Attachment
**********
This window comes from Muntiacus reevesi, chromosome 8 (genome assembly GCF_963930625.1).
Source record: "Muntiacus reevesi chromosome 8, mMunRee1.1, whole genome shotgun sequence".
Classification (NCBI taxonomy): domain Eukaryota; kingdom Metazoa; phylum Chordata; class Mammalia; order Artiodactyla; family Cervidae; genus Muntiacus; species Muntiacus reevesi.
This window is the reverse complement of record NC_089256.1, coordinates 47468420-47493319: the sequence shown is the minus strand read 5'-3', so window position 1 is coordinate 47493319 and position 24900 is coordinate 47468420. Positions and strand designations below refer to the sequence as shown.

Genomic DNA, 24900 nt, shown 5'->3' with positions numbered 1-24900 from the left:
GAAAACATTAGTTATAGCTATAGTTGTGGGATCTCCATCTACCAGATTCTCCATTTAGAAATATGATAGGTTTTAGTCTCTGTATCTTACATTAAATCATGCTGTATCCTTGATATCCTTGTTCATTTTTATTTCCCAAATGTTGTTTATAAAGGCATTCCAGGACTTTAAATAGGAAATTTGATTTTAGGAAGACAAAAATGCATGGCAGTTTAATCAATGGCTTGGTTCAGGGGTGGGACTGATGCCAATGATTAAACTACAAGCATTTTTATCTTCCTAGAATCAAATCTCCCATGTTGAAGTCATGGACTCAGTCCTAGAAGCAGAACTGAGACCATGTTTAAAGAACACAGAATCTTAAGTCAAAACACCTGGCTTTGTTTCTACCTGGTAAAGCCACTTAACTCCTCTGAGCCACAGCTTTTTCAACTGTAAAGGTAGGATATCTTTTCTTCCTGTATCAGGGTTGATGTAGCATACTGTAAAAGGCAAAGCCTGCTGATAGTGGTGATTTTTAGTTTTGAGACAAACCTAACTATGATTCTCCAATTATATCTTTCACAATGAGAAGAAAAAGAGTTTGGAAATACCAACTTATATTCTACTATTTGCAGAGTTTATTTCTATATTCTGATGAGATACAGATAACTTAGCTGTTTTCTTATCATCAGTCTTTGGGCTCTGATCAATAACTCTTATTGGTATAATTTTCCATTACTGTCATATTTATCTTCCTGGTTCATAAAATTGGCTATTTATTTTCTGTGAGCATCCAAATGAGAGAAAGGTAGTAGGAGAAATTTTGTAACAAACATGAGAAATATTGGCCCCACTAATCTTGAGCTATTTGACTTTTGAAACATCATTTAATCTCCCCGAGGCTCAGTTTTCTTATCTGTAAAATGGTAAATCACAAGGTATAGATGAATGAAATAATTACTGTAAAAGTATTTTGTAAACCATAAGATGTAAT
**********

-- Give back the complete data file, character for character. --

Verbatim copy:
This window comes from Muntiacus reevesi, chromosome 8 (genome assembly GCF_963930625.1).
Source record: "Muntiacus reevesi chromosome 8, mMunRee1.1, whole genome shotgun sequence".
Classification (NCBI taxonomy): domain Eukaryota; kingdom Metazoa; phylum Chordata; class Mammalia; order Artiodactyla; family Cervidae; genus Muntiacus; species Muntiacus reevesi.
This window is the reverse complement of record NC_089256.1, coordinates 47468420-47493319: the sequence shown is the minus strand read 5'-3', so window position 1 is coordinate 47493319 and position 24900 is coordinate 47468420. Positions and strand designations below refer to the sequence as shown.

Genomic DNA, 24900 nt, shown 5'->3' with positions numbered 1-24900 from the left:
GAAAACATTAGTTATAGCTATAGTTGTGGGATCTCCATCTACCAGATTCTCCATTTAGAAATATGATAGGTTTTAGTCTCTGTATCTTACATTAAATCATGCTGTATCCTTGATATCCTTGTTCATTTTTATTTCCCAAATGTTGTTTATAAAGGCATTCCAGGACTTTAAATAGGAAATTTGATTTTAGGAAGACAAAAATGCATGGCAGTTTAATCAATGGCTTGGTTCAGGGGTGGGACTGATGCCAATGATTAAACTACAAGCATTTTTATCTTCCTAGAATCAAATCTCCCATGTTGAAGTCATGGACTCAGTCCTAGAAGCAGAACTGAGACCATGTTTAAAGAACACAGAATCTTAAGTCAAAACACCTGGCTTTGTTTCTACCTGGTAAAGCCACTTAACTCCTCTGAGCCACAGCTTTTTCAACTGTAAAGGTAGGATATCTTTTCTTCCTGTATCAGGGTTGATGTAGCATACTGTAAAAGGCAAAGCCTGCTGATAGTGGTGATTTTTAGTTTTGAGACAAACCTAACTATGATTCTCCAATTATATCTTTCACAATGAGAAGAAAAAGAGTTTGGAAATACCAACTTATATTCTACTATTTGCAGAGTTTATTTCTATATTCTGATGAGATACAGATAACTTAGCTGTTTTCTTATCATCAGTCTTTGGGCTCTGATCAATAACTCTTATTGGTATAATTTTCCATTACTGTCATATTTATCTTCCTGGTTCATAAAATTGGCTATTTATTTTCTGTGAGCATCCAAATGAGAGAAAGGTAGTAGGAGAAATTTTGTAACAAACATGAGAAATATTGGCCCCACTAATCTTGAGCTATTTGACTTTTGAAACATCATTTAATCTCCCCGAGGCTCAGTTTTCTTATCTGTAAAATGGTAAATCACAAGGTATAGATGAATGAAATAATTACTGTAAAAGTATTTTGTAAACCATAAGATGTAAT